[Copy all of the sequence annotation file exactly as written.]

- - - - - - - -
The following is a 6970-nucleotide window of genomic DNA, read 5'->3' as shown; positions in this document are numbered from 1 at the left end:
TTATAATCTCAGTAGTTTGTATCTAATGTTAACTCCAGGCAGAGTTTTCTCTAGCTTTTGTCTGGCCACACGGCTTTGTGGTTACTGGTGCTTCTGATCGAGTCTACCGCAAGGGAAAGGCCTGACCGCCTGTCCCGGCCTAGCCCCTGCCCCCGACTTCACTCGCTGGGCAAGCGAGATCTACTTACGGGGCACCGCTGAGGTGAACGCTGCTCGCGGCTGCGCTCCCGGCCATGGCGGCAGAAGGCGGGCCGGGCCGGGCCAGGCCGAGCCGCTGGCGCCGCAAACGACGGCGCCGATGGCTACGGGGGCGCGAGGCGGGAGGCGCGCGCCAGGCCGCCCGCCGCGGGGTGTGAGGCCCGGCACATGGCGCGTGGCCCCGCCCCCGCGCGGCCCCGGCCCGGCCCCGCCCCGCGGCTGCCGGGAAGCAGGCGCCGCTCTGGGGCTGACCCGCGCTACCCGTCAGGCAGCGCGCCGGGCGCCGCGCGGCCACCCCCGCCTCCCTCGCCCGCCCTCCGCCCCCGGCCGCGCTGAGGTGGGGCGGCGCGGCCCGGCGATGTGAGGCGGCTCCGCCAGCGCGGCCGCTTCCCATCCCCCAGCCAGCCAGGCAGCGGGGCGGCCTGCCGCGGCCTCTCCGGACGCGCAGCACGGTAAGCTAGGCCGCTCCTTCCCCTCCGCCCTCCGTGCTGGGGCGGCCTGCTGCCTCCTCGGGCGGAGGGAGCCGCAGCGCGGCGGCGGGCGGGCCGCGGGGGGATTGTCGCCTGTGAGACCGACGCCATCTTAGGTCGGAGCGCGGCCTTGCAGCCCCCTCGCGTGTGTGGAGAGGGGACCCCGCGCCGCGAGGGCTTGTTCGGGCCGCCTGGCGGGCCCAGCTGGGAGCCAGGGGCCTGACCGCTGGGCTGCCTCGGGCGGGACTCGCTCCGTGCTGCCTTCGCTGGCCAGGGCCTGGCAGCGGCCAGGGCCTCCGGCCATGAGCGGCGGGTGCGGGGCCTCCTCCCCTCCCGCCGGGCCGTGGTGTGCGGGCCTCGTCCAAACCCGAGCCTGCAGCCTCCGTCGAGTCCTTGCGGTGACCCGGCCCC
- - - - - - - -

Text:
The following is a 6970-nucleotide window of genomic DNA, read 5'->3' as shown; positions in this document are numbered from 1 at the left end:
TTATAATCTCAGTAGTTTGTATCTAATGTTAACTCCAGGCAGAGTTTTCTCTAGCTTTTGTCTGGCCACACGGCTTTGTGGTTACTGGTGCTTCTGATCGAGTCTACCGCAAGGGAAAGGCCTGACCGCCTGTCCCGGCCTAGCCCCTGCCCCCGACTTCACTCGCTGGGCAAGCGAGATCTACTTACGGGGCACCGCTGAGGTGAACGCTGCTCGCGGCTGCGCTCCCGGCCATGGCGGCAGAAGGCGGGCCGGGCCGGGCCAGGCCGAGCCGCTGGCGCCGCAAACGACGGCGCCGATGGCTACGGGGGCGCGAGGCGGGAGGCGCGCGCCAGGCCGCCCGCCGCGGGGTGTGAGGCCCGGCACATGGCGCGTGGCCCCGCCCCCGCGCGGCCCCGGCCCGGCCCCGCCCCGCGGCTGCCGGGAAGCAGGCGCCGCTCTGGGGCTGACCCGCGCTACCCGTCAGGCAGCGCGCCGGGCGCCGCGCGGCCACCCCCGCCTCCCTCGCCCGCCCTCCGCCCCCGGCCGCGCTGAGGTGGGGCGGCGCGGCCCGGCGATGTGAGGCGGCTCCGCCAGCGCGGCCGCTTCCCATCCCCCAGCCAGCCAGGCAGCGGGGCGGCCTGCCGCGGCCTCTCCGGACGCGCAGCACGGTAAGCTAGGCCGCTCCTTCCCCTCCGCCCTCCGTGCTGGGGCGGCCTGCTGCCTCCTCGGGCGGAGGGAGCCGCAGCGCGGCGGCGGGCGGGCCGCGGGGGGATTGTCGCCTGTGAGACCGACGCCATCTTAGGTCGGAGCGCGGCCTTGCAGCCCCCTCGCGTGTGTGGAGAGGGGACCCCGCGCCGCGAGGGCTTGTTCGGGCCGCCTGGCGGGCCCAGCTGGGAGCCAGGGGCCTGACCGCTGGGCTGCCTCGGGCGGGACTCGCTCCGTGCTGCCTTCGCTGGCCAGGGCCTGGCAGCGGCCAGGGCCTCCGGCCATGAGCGGCGGGTGCGGGGCCTCCTCCCCTCCCGCCGGGCCGTGGTGTGCGGGCCTCGTCCAAACCCGAGCCTGCAGCCTCCGTCGAGTCCTTGCGGTGACCCGGCCCC